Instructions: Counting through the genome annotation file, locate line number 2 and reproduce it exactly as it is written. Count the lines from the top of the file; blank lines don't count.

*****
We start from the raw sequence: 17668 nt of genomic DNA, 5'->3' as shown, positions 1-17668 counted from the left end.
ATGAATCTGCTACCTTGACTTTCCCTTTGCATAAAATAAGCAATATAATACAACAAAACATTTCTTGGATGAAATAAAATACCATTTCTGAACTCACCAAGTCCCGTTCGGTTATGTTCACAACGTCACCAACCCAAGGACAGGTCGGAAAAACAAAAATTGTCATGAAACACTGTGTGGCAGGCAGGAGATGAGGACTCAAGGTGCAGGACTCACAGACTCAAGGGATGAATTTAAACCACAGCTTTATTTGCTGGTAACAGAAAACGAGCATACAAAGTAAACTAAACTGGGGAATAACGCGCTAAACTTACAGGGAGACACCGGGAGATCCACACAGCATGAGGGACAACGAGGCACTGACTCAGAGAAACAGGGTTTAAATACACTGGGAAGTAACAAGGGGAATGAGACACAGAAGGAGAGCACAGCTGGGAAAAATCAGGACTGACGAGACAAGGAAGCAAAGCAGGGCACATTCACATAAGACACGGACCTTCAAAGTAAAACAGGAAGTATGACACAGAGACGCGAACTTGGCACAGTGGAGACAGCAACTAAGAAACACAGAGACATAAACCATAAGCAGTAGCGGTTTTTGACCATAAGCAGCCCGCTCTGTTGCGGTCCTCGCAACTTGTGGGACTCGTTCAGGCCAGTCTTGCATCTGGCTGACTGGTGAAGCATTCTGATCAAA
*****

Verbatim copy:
ATGAATCTGCTACCTTGACTTTCCCTTTGCATAAAATAAGCAATATAATACAACAAAACATTTCTTGGATGAAATAAAATACCATTTCTGAACTCACCAAGTCCCGTTCGGTTATGTTCACAACGTCACCAACCCAAGGACAGGTCGGAAAAACAAAAATTGTCATGAAACACTGTGTGGCAGGCAGGAGATGAGGACTCAAGGTGCAGGACTCACAGACTCAAGGGATGAATTTAAACCACAGCTTTATTTGCTGGTAACAGAAAACGAGCATACAAAGTAAACTAAACTGGGGAATAACGCGCTAAACTTACAGGGAGACACCGGGAGATCCACACAGCATGAGGGACAACGAGGCACTGACTCAGAGAAACAGGGTTTAAATACACTGGGAAGTAACAAGGGGAATGAGACACAGAAGGAGAGCACAGCTGGGAAAAATCAGGACTGACGAGACAAGGAAGCAAAGCAGGGCACATTCACATAAGACACGGACCTTCAAAGTAAAACAGGAAGTATGACACAGAGACGCGAACTTGGCACAGTGGAGACAGCAACTAAGAAACACAGAGACATAAACCATAAGCAGTAGCGGTTTTTGACCATAAGCAGCCCGCTCTGTTGCGGTCCTCGCAACTTGTGGGACTCGTTCAGGCCAGTCTTGCATCTGGCTGACTGGTGAAGCATTCTGATCAAA